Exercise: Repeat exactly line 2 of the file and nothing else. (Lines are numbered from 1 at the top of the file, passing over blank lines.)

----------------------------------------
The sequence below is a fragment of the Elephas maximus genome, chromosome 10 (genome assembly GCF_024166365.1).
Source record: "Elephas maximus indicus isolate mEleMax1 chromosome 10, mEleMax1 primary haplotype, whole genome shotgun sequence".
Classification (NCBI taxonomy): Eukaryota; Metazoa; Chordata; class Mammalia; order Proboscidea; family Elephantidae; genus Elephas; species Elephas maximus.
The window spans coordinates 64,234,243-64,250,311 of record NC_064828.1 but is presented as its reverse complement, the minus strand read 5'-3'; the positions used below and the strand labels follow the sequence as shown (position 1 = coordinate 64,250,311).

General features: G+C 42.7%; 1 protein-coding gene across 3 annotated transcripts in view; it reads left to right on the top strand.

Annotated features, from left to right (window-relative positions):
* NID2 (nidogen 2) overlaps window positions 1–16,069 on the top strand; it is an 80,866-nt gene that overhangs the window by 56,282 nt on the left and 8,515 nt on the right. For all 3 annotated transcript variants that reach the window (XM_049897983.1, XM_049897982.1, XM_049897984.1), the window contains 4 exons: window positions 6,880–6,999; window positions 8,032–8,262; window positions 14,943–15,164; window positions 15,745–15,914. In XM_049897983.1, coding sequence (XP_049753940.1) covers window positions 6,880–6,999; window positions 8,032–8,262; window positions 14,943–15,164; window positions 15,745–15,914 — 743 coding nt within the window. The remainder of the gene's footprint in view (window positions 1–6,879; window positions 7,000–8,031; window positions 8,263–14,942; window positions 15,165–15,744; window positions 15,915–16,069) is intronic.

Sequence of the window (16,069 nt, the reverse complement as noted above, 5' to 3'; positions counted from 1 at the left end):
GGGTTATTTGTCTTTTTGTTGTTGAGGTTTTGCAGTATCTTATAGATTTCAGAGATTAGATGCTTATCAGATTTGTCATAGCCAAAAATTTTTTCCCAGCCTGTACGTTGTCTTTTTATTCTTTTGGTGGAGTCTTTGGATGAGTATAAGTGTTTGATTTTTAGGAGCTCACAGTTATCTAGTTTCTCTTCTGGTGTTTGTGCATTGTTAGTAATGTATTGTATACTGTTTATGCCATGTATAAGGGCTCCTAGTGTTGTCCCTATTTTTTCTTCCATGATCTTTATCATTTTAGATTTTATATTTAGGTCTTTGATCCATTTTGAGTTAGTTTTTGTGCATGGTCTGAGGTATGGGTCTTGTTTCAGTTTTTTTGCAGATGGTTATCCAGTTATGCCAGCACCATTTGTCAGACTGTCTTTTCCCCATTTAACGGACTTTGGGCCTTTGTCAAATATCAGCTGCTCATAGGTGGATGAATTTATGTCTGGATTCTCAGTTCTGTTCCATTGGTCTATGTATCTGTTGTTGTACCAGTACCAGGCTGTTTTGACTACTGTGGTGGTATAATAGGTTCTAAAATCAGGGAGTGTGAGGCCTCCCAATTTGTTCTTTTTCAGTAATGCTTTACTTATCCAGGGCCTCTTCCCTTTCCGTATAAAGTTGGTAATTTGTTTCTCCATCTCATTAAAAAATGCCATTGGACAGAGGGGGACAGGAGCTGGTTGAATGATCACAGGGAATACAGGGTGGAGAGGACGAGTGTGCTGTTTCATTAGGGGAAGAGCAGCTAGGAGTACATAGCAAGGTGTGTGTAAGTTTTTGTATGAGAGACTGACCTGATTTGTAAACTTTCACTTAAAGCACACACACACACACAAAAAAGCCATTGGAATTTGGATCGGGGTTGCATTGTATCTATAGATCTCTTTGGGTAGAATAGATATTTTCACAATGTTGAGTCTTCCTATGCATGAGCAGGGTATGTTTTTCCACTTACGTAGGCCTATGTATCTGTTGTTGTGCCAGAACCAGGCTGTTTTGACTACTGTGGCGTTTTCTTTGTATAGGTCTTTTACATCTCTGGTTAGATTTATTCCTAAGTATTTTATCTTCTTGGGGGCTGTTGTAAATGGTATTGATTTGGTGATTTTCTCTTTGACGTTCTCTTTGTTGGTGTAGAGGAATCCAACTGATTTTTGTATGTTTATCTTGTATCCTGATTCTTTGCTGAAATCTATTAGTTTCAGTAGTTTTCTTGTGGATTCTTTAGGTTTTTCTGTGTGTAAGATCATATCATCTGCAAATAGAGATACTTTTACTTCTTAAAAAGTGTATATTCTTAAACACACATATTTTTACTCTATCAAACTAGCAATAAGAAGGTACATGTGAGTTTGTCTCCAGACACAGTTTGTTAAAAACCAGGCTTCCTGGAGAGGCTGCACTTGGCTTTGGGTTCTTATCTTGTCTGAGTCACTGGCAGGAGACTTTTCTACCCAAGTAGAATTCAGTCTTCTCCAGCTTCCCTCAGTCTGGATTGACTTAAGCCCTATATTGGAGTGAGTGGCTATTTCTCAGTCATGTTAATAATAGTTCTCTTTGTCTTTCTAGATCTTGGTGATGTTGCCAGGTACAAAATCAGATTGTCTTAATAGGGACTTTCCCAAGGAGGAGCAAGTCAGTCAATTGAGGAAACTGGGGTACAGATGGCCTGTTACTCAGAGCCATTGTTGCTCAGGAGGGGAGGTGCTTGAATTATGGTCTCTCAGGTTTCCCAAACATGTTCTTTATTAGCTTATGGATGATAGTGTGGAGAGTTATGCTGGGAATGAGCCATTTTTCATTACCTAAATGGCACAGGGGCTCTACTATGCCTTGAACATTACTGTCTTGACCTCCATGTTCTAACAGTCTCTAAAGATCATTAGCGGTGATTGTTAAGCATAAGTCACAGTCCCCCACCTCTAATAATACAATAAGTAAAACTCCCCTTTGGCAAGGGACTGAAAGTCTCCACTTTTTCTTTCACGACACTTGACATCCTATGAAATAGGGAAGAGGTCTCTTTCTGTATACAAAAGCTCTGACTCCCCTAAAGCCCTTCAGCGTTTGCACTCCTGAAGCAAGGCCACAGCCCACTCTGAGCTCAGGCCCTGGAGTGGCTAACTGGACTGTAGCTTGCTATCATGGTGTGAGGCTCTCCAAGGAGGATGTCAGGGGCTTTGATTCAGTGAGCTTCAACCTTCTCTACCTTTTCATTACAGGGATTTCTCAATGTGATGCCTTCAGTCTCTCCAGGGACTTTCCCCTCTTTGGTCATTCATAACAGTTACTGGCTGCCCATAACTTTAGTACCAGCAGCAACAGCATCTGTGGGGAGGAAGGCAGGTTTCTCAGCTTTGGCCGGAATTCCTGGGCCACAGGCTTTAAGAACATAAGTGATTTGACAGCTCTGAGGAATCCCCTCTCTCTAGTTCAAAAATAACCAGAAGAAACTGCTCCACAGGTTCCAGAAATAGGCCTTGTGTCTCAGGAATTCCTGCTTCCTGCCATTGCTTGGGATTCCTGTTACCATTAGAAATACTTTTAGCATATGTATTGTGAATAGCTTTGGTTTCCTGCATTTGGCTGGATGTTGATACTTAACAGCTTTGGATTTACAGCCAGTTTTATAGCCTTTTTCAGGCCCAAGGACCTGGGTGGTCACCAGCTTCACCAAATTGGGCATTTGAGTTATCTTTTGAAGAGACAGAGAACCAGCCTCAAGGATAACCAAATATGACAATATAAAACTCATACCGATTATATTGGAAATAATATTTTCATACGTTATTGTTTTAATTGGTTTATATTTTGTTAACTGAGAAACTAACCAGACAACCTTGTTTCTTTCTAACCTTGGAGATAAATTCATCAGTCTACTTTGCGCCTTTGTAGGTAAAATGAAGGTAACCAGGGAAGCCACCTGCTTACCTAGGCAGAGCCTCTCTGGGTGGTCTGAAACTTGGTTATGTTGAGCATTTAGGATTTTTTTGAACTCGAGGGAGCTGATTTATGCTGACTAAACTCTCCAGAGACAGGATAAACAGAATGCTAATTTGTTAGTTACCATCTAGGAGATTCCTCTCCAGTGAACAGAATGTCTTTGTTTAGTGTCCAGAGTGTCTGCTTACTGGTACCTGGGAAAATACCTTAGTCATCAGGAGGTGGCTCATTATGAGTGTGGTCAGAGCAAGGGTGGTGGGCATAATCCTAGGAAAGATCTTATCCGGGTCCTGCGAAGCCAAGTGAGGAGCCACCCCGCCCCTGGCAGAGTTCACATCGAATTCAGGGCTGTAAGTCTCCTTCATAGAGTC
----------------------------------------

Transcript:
Source record: "Elephas maximus indicus isolate mEleMax1 chromosome 10, mEleMax1 primary haplotype, whole genome shotgun sequence".